What I did while free wheeling is to bring both my knees into the frame before I turn round and the bike stays pretty much straight without lurching at all. Once you can do this free wheeling it gives you an idea of the balance you need when turning round. It is then easy to do it while pedalling.

    Well worked for me :)

    Really it is just down to practice.
  • Things would have to be pretty special before I deemed such a thing worthy of occupying practice time. I don't think I've ever needed to look back for more than a second or two; unless you are completely cack handed you shouldn't deviate significantly in that time. The only exception I can think of is if you ride in a lot of tight groups, but even then.. what are you hoping to see if you look back? the rider behind??
  • I have a mirror on my bar end which I use to keep an awareness of what's going on behind me without having to turn around. I can therefore save my wobbly look backs for when they are essential, i.e. if I'm moving into the road (it's not worth trusting your life to your mirrors, though that opinion mainly comes from riding a motorbike and only surviving because of lifesaver looks).

    You will wobble less in time, it takes practise.
  • iamcamiiamcami Posts: 93
    doug5_10 wrote:
    The armpit check

    man-scratching_head_255x210.jpg
  • crankycrankcrankycrank Posts: 1,830
    Some people do better with turning their head to the left and looking behind to see what's on the right side.
  • doug5_10doug5_10 Posts: 465
    iamcami wrote:
    doug5_10 wrote:
    The armpit check

    man-scratching_head_255x210.jpg

    Open your right arm out and look backwards under your armpit, it works! This is how sprinters check behind without deviating or losing aero position (not that I ever do it for this reason, its just quicker than a full shoulder check)
    Edinburgh Revolution Curve
    http://app.strava.com/athletes/1920048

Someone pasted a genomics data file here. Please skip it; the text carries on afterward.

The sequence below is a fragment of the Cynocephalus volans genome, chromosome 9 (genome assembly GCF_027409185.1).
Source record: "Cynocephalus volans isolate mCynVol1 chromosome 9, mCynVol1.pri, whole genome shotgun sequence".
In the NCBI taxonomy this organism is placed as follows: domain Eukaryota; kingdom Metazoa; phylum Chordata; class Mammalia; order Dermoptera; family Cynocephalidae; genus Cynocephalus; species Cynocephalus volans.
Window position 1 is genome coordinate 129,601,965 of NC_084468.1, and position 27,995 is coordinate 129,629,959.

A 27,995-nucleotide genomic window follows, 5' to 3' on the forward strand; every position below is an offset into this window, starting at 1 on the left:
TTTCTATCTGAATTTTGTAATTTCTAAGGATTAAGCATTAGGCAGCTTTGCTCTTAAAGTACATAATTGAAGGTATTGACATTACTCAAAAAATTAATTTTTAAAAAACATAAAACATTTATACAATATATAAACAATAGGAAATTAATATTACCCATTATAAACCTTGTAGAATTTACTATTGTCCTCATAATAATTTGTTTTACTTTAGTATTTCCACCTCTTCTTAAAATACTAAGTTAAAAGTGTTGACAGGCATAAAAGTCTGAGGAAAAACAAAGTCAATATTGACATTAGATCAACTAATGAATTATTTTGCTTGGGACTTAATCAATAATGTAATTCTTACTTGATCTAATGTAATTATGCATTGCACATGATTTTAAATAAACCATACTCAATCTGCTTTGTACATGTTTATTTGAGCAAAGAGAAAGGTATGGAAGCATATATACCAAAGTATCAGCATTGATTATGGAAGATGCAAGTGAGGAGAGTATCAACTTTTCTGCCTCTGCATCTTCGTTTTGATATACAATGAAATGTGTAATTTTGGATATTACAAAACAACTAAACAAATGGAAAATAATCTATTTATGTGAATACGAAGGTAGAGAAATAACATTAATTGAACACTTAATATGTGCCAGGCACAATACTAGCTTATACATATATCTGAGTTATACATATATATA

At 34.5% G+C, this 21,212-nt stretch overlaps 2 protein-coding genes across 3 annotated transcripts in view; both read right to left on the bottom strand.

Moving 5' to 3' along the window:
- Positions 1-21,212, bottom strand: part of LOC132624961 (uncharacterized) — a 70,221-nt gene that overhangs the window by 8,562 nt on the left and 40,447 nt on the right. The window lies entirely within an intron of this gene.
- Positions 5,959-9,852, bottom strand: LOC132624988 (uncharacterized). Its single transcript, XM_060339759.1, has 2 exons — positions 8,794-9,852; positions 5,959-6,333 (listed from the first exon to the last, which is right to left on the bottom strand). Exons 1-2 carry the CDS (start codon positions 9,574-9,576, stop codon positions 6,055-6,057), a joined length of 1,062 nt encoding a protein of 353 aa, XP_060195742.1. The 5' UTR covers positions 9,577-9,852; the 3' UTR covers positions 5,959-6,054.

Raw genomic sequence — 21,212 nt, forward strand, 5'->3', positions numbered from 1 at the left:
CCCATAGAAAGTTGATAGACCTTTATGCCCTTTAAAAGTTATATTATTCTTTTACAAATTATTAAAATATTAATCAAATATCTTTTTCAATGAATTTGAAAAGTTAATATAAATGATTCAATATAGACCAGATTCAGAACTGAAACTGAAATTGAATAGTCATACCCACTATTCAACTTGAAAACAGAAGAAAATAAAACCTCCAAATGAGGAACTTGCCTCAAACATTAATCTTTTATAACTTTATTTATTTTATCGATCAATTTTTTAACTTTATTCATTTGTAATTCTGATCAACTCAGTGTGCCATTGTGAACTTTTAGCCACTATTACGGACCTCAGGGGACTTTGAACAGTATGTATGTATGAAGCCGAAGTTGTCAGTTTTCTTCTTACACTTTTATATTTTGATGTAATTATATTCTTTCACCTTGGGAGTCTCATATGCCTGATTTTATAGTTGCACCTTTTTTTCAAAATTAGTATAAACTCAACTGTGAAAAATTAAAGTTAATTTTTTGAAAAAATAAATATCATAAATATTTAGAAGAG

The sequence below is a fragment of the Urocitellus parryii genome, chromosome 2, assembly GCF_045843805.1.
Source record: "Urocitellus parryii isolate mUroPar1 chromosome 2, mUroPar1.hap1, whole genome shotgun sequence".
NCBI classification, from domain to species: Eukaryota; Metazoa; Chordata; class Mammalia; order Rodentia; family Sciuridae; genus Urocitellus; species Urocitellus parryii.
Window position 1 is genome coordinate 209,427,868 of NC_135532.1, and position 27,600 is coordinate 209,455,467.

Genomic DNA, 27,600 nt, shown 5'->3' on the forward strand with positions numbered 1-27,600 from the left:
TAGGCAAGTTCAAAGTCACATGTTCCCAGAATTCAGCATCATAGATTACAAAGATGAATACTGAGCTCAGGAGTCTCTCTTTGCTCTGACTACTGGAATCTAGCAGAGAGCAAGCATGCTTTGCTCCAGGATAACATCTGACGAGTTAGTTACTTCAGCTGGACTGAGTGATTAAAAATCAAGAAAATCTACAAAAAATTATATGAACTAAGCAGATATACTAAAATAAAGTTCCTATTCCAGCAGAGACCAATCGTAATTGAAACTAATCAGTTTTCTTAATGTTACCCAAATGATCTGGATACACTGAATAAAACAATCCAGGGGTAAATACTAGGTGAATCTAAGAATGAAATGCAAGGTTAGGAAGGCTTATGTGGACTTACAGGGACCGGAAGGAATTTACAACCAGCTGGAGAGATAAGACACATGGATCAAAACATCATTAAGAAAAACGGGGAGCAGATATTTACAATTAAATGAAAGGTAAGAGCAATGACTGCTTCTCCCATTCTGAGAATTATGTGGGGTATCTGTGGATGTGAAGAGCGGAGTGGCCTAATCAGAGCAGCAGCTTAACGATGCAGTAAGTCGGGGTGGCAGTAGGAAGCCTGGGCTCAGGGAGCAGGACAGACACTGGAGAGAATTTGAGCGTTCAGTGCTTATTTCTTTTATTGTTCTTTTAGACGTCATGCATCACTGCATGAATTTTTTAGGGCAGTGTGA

• iamcamiiamcami Posts: 93
    I'll give a blast for sure... lol just first time id heard of it
  • pilot_petepilot_pete Posts: 2,100
    I always used to look under my armpit when a teenager....however now in my 40s it feels dangerous and unstable and glancing around seems much easier!

    PP
  • My advice, relax your arms, stop thinking about steering and practice steering with your hips (moving your weight to move the bike rather than having your weight follow after you turn the bars). Eventually you'll be happy riding around, unwrapping a bar with both hands while going around gentle corners*.

    * Although should you come off trying this I'll claim someone hijacked my keyboard.
  • slowbikeslowbike Posts: 8,498
    Things would have to be pretty special before I deemed such a thing worthy of occupying practice time. I don't think I've ever needed to look back for more than a second or two; unless you are completely cack handed you shouldn't deviate significantly in that time. The only exception I can think of is if you ride in a lot of tight groups, but even then.. what are you hoping to see if you look back? the rider behind??
    Or the cars/vehicles coming up behind when you're hoping to turn right/overtake/moveout ...

    IMHO it's something worthy of practice whilst you do your normal ride - pretty much the same as drinking whilst riding (in various positions/speeds) or any type of bike handling - all needs practice!
  • Slowbike wrote:
    Or the cars/vehicles coming up behind when you're hoping to turn right/overtake/moveout ...

    Exactly. Even if you aren't doing any sort of significant manoeuvre it's worth always having a peek back. When I was learning to drive I was told to check the main rear view mirror roughly every 10 seconds... Just to glance at it and maintain an idea of what's going on around you. I do this when I'm cycling too. Even if i'm going straight, I'll regularly have a quick glance back... maybe not every 10 seconds but I like to know what's behind me. If i'm doing something like slowbike suggested I'll have an even better look and make sure I see everything but I still like to have quick glances as often as I can.
  • ProssPross Posts: 29,551
    Try resting the hand on the side your are turning to (so right hand if checking to the right which is the usual case) on your thigh as you turn. Soon it will become second nature and you will be able to turn with both hands still on the bar.